High employee turnover can be a huge drain on productivity, morale, and company resources. In fact, an employee’s departure can cost up to one-third of that employee’s annual earnings. The costs can add up quickly and the only way to break the cycle is to develop an understanding of the root cause. Here are three of the most common reasons for employee turnover – along with remedies for each!
If job duties expand without a relative increase in compensation, employees feel compelled to seek a higher-paying position. Employees are also motivated to seek higher compensation due to the rising cost of living. According to Forbes, “Staying employed at the same company for over two years on average is going to make you earn less over your lifetime by about 50% or more.”
While it’s not always possible to provide economic relief in the form of a merit increase–at least not immediately–there are still several ways to prevent employee turnover:
- Focus on collaborating with employees to create a growth plan that clearly outlines the future of their role within your organization.
- Have conversations about compensation early and frequently, communicating when they will be eligible for a significant merit increase.
- Schedule benefits review meetings to ensure all employees are aware of (and fully benefitting from) the entirety of their compensation package.
Professionals in today’s workplace have come to expect more flexibility in terms of when and how work is completed. In fact, our 2022 Talent Acquisition Poll indicates as much as 55% of people want to do their work remotely. Only 7% prefer onsite, while 38% are seeking a hybrid arrangement.
Depending on how your business is structured, the industry you’re in, and other factors, it’s not always possible to offer a formal remote work option. However, it’s important to note the two types of workplace flexibility and the differences between both:
- Informal Flexibility: An occasional exception to on-site or hybrid work policies that have minimal impact on team productivity.
- Formal Flexibility: An ongoing standard remote, hybrid, or flex work policy that benefits the employee as part of their compensation package.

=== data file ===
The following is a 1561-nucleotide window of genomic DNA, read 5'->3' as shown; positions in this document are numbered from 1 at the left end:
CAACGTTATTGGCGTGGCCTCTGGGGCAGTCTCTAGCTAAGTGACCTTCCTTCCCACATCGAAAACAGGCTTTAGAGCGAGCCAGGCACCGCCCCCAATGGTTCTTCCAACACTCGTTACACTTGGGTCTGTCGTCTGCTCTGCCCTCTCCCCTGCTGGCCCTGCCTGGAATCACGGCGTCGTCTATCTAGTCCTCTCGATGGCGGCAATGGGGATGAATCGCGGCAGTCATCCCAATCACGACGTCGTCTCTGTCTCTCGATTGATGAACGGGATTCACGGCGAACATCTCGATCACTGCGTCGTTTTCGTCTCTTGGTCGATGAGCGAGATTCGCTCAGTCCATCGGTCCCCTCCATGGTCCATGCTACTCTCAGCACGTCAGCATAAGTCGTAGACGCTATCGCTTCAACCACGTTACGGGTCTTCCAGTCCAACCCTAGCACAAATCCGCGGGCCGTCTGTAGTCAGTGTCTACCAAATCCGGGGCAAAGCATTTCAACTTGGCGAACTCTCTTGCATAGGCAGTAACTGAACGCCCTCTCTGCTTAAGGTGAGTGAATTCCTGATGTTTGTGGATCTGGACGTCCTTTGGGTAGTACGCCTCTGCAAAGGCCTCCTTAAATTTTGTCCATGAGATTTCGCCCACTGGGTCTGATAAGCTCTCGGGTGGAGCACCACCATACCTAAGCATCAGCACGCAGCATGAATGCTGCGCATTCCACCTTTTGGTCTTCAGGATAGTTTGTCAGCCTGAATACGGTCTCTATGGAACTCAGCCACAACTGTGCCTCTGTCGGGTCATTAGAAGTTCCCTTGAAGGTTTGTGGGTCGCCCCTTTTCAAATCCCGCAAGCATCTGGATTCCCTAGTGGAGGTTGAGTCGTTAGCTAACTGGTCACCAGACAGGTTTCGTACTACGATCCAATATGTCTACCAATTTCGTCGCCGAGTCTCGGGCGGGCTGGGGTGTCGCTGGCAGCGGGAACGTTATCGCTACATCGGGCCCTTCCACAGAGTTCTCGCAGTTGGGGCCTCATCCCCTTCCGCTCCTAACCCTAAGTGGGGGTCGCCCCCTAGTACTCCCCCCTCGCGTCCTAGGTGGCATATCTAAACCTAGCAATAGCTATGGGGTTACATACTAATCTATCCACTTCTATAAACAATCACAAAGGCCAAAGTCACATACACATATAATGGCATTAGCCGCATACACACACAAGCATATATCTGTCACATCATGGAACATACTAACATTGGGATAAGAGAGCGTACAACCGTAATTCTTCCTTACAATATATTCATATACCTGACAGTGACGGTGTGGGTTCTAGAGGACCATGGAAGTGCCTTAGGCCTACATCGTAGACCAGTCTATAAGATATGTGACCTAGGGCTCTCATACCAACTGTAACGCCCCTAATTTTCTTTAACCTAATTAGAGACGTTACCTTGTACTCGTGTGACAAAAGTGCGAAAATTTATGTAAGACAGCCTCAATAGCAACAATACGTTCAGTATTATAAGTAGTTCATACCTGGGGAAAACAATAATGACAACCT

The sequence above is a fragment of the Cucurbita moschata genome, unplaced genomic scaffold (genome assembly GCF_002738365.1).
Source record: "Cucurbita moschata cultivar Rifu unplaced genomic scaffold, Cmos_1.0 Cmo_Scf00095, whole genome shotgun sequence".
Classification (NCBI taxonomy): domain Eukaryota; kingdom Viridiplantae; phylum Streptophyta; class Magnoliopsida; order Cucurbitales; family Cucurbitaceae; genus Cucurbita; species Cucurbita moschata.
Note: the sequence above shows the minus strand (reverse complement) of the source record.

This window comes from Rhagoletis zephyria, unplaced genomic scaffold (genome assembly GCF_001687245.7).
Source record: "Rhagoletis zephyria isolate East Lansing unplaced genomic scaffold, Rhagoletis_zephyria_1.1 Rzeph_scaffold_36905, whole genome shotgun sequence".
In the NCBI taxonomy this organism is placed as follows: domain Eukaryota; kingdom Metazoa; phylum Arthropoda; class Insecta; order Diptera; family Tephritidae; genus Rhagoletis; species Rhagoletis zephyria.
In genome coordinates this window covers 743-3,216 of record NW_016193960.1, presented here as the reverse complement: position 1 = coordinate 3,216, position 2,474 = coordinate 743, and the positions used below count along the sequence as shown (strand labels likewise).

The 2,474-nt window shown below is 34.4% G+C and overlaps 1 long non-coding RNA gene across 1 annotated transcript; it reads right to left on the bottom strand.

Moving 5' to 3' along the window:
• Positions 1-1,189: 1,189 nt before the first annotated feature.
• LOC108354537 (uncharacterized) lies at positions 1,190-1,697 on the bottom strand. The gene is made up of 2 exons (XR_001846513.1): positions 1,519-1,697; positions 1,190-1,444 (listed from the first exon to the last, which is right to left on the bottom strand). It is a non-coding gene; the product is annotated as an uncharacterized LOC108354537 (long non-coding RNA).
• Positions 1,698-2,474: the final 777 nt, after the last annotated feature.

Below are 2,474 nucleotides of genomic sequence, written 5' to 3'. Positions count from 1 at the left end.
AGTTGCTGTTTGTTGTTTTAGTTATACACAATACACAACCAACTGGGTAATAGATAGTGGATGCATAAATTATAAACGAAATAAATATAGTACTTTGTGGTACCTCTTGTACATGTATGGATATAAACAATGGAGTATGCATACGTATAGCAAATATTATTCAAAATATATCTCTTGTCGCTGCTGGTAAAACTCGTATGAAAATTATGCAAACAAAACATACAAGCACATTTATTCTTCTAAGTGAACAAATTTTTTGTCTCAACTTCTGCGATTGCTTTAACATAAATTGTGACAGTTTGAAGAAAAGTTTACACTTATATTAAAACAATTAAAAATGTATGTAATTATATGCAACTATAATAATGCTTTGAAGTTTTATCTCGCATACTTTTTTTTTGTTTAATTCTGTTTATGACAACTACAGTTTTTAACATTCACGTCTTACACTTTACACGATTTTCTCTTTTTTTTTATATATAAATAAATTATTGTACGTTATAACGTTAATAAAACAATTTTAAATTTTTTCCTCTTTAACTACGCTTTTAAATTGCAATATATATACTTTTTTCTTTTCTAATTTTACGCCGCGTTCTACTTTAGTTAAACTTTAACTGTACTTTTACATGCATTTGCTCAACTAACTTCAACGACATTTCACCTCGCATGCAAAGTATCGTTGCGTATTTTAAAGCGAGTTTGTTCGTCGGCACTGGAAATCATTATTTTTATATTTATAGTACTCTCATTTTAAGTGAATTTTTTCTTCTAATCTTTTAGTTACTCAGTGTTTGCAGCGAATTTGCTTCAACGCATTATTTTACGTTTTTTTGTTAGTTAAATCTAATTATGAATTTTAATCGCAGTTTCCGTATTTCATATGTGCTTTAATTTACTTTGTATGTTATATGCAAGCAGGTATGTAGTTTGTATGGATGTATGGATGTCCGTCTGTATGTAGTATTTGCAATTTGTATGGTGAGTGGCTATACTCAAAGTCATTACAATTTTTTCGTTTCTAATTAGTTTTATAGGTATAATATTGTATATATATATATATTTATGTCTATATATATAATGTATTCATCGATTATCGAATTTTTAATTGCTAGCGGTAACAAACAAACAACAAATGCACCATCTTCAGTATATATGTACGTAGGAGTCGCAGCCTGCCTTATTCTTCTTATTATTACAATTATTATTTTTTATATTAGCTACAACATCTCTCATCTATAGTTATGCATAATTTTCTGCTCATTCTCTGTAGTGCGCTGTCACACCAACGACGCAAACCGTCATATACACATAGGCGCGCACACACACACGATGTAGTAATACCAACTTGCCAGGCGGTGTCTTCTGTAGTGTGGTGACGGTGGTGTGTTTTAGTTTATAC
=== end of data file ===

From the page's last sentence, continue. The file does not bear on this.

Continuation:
While it might not be possible to provide formal flexibility, there could still be an opportunity to prevent employee turnover through informal flexibility on a case-by-case basis. For example, you might have an employee request to work remotely on Fridays due to personal hardship. In this case, you might consider making a temporary exception after formulating a plan with the employee if you’ve both determined the impact will be minimal.
Naturally, when employees perceive leadership to be uncaring or uninspiring, their work can quickly begin to feel meaningless or monotonous. Employees also become concerned when development and advancement opportunities are lacking or haven’t been discussed. When it feels like there’s no growth plan or path forward, it’s extremely difficult to stay motivated.
Consider how the organization might support leadership with the training and resources needed to develop the team. Just because a manager wants to be a good leader, doesn’t mean they know how to be a good leader. In fact, according to Science of People, here are a few core leadership skills that managers need to succeed:
- Being a role model
- Making an impact
- Focusing on following a vision
- Encouraging collaboration
- Being positive
As the saying goes, “A rising tide lifts all boats.” Training managers to be great leaders is one of the keys to building high-performing, happy teams–and ensuring low levels of employee turnover.
Did you know that nearly 52% of new hires who have been at their job for three months or less are looking to leave? In fact, the figure jumps to nearly 60% for employees in the 3-6 month phase. Be sure to read 5 Ways To Create an Employee-Focused Culture and Reduce Turnover for additional ways to break the cycle!